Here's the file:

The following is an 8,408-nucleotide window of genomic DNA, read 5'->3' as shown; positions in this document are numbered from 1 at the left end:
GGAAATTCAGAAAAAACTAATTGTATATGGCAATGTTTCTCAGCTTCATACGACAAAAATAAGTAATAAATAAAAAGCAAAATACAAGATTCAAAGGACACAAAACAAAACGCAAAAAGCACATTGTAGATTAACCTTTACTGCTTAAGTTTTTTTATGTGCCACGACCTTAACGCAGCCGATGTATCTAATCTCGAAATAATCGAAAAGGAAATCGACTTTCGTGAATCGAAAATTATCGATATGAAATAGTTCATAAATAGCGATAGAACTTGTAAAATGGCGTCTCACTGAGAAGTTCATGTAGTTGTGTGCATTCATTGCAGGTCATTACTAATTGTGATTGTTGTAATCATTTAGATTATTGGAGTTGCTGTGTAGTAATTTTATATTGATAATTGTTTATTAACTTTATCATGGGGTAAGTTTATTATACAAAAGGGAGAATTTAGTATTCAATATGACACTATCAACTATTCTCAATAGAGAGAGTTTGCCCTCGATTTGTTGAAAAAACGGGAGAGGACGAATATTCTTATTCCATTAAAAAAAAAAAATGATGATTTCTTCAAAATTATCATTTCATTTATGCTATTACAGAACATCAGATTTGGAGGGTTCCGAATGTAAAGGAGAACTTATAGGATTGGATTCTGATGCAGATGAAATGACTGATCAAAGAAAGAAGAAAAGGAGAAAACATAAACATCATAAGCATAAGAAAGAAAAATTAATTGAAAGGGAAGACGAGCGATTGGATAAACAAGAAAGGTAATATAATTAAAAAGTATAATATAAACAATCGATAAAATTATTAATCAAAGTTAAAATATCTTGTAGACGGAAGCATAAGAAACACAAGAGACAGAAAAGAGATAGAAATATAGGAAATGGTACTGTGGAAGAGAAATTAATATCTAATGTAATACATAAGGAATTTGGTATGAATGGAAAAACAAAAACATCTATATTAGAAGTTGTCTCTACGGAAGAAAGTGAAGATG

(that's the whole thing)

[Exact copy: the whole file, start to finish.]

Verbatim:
The following is an 8,408-nucleotide window of genomic DNA, read 5'->3' as shown; positions in this document are numbered from 1 at the left end:
GGAAATTCAGAAAAAACTAATTGTATATGGCAATGTTTCTCAGCTTCATACGACAAAAATAAGTAATAAATAAAAAGCAAAATACAAGATTCAAAGGACACAAAACAAAACGCAAAAAGCACATTGTAGATTAACCTTTACTGCTTAAGTTTTTTTATGTGCCACGACCTTAACGCAGCCGATGTATCTAATCTCGAAATAATCGAAAAGGAAATCGACTTTCGTGAATCGAAAATTATCGATATGAAATAGTTCATAAATAGCGATAGAACTTGTAAAATGGCGTCTCACTGAGAAGTTCATGTAGTTGTGTGCATTCATTGCAGGTCATTACTAATTGTGATTGTTGTAATCATTTAGATTATTGGAGTTGCTGTGTAGTAATTTTATATTGATAATTGTTTATTAACTTTATCATGGGGTAAGTTTATTATACAAAAGGGAGAATTTAGTATTCAATATGACACTATCAACTATTCTCAATAGAGAGAGTTTGCCCTCGATTTGTTGAAAAAACGGGAGAGGACGAATATTCTTATTCCATTAAAAAAAAAAAATGATGATTTCTTCAAAATTATCATTTCATTTATGCTATTACAGAACATCAGATTTGGAGGGTTCCGAATGTAAAGGAGAACTTATAGGATTGGATTCTGATGCAGATGAAATGACTGATCAAAGAAAGAAGAAAAGGAGAAAACATAAACATCATAAGCATAAGAAAGAAAAATTAATTGAAAGGGAAGACGAGCGATTGGATAAACAAGAAAGGTAATATAATTAAAAAGTATAATATAAACAATCGATAAAATTATTAATCAAAGTTAAAATATCTTGTAGACGGAAGCATAAGAAACACAAGAGACAGAAAAGAGATAGAAATATAGGAAATGGTACTGTGGAAGAGAAATTAATATCTAATGTAATACATAAGGAATTTGGTATGAATGGAAAAACAAAAACATCTATATTAGAAGTTGTCTCTACGGAAGAAAGTGAAGATG